An individual should clean acne sores and then apply a thin layer of cream or gel twice daily after cleansing with soap.
However, while there is evidence that honey has specific antimicrobial effects, a
How to use honey
Using a clean finger or cotton pad, rub a little honey into pimples. Otherwise, add honey to a face or body mask.
With its anti-inflammatory properties, zinc is often touted as a method to reduce acne lesions and redness.
According to a
How to use zinc
People can apply zinc topically onto the skin or take it via supplement form.
6. Green tea
Green tea contains high concentrations of a group of polyphenol antioxidants called catechins.
Some people with acne have too much sebum, or natural body oils, in their pores and not enough antioxidants. Antioxidants help the body break down chemicals and waste products that can damage healthy cells.
Green tea also contains compounds that may help to:
- reduce the skin’s sebum production
- reduce P. acnes
- reduce inflammation
How to use green tea
An individual can either drink green tea or put green tea extract on their skin, though researchers say current evidence is limited.
People can find green tea in most food stores. Green tea extract is more challenging to find but available from some health stores or online.
Echinacea, also known as purple coneflower, may contain compounds that help destroy viruses and bacteria, including P. acnes.
Many people believe that echinacea can boost the immune system and reduce inflammation to fight off or prevent infections, including colds and flu. While there is some evidence that echinacea can help stop the spread of P. acnes and reverse inflammation caused by bacteria, current research is minimal.
How to use echinacea
People can apply echinacea creams to areas with acne lesions or take echinacea supplements. Echinacea products are available from health stores or online as creams or supplements.
Rosemary extract, or Rosmarinus officinalis, contains chemicals and compounds with antioxidant, antibacterial, and anti-inflammatory properties.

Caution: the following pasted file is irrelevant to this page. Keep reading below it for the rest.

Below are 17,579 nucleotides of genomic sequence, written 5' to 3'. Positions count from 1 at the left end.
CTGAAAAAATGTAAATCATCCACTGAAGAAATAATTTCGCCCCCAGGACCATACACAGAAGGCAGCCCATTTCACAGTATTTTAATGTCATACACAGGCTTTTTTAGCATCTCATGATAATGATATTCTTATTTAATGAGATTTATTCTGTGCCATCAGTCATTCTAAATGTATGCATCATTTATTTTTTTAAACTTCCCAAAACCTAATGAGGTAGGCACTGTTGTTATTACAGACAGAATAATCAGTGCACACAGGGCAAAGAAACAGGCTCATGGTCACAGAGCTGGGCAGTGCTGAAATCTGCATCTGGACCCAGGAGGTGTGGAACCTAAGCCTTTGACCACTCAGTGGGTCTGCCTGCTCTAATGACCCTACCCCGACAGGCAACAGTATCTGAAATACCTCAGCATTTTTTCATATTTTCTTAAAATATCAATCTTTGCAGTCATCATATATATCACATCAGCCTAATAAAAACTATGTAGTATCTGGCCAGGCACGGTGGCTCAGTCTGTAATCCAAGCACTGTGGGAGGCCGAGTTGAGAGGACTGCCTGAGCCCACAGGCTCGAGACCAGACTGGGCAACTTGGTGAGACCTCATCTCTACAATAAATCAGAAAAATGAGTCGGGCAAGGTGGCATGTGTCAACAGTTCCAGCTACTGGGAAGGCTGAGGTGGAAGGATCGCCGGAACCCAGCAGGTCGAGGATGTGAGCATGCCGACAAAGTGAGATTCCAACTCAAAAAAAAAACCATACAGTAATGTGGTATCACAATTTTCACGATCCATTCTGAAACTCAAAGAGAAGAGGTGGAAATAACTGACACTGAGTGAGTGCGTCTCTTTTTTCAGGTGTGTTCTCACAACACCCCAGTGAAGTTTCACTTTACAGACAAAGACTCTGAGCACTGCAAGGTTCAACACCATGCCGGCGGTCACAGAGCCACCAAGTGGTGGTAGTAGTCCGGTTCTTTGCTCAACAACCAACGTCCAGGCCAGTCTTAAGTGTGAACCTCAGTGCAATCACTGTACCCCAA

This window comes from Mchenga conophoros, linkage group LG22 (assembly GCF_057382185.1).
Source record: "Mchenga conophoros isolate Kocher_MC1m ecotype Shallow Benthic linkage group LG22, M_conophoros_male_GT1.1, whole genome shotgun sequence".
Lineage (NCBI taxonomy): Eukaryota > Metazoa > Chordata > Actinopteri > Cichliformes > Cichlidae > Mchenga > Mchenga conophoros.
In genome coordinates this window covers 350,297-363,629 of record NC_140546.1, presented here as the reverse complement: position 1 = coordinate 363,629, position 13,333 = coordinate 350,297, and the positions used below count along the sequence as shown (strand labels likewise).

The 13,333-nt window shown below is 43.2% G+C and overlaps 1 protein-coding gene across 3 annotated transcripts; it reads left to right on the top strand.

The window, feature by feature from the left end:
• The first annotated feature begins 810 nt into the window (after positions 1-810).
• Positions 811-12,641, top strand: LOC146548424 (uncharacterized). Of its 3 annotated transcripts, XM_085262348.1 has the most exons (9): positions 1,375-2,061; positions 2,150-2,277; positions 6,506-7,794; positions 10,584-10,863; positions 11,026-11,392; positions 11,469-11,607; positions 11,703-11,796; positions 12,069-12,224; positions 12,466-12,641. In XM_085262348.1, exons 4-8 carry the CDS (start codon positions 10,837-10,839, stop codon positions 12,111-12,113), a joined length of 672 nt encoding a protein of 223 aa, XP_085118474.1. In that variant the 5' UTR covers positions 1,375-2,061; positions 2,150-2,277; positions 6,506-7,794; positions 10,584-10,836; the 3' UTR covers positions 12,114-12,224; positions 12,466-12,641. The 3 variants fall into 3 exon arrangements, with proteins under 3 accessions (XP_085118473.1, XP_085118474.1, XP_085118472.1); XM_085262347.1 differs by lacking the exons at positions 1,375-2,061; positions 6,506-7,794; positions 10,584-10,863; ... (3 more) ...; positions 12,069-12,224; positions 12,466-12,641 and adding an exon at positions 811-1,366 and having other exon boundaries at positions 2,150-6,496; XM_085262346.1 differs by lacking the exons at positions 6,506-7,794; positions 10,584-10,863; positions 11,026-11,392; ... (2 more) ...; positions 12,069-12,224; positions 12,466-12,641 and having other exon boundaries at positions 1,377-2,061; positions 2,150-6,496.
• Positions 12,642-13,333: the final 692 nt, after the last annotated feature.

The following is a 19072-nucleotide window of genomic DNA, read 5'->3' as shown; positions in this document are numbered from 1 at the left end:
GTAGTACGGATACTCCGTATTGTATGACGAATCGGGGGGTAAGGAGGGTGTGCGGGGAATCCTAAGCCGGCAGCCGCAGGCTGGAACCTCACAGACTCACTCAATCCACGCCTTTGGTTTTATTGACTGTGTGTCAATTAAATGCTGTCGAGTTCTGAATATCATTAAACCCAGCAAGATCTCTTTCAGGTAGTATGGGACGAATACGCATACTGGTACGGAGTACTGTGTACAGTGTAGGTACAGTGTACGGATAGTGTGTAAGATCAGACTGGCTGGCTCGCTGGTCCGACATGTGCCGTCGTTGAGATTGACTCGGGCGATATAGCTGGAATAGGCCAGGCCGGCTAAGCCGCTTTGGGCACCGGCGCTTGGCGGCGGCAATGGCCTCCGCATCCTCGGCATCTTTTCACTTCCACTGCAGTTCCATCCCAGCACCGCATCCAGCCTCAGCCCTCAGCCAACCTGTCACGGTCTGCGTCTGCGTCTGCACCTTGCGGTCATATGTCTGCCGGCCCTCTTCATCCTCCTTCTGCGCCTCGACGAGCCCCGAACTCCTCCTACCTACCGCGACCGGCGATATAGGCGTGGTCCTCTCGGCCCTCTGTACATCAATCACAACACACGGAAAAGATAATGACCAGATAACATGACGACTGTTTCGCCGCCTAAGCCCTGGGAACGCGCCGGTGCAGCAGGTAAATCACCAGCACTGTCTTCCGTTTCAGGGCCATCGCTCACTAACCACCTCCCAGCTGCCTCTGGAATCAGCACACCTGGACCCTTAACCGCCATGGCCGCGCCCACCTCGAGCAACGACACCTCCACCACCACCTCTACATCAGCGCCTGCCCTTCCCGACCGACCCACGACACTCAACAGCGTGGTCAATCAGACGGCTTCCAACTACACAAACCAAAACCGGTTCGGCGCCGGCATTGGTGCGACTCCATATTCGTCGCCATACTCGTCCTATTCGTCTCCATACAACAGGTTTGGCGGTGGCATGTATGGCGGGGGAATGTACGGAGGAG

Further research is needed to measure its effectiveness.However, a 2016 research article suggested that rosemary extract can reduce inflammation from the acne-causing bacteria P. acnes.
9. Purified bee venom
Although it’s not wildly available, purified bee venom contains antibacterial properties.
Though more research is needed, purified bee venom may be a beneficial future ingredient in acne medication.
10. Coconut oil
Like some other natural remedies listed, coconut oil contains anti-inflammatory and antibacterial compounds.
These properties mean that coconut oil may help eradicate acne-causing bacteria and reduce the redness and swelling of pimples. Due to its
How to use coconut oil
Try rubbing pure, virgin coconut oil directly into the area with acne. Look for coconut oil in the natural foods section of grocery stores or online.
Along with home remedies, specific lifestyle changes can have a powerful effect on keeping the body healthy, making the skin less oily, and reducing acne flare-ups.
11. Avoid touching pimples
It can be very tempting, but touching acne sores will irritate the skin, may make the pimple worse, and can spread pimples to other areas.
Touching, rubbing, squeezing, or popping acne sores can also introduce more bacteria into the lesion, causing further infection. Squishing a pimple can push bacteria and debris further into the skin, so the spot may come back worse than it was before.
Talk with a doctor about large sores or those deep under the skin to find out how to treat them safely.
12. Choosing the right cleanser
Many regular soaps have an acidity, or pH, that is too high and can irritate the skin, making acne worse.
Choose mild cleansers, rinses, and washes to reduce the risk of acne flare-ups and let sores heal.
13. Using oil-free skin care
Oil-based or greasy products can block pores, increasing the risk of clogged and growing acne sores.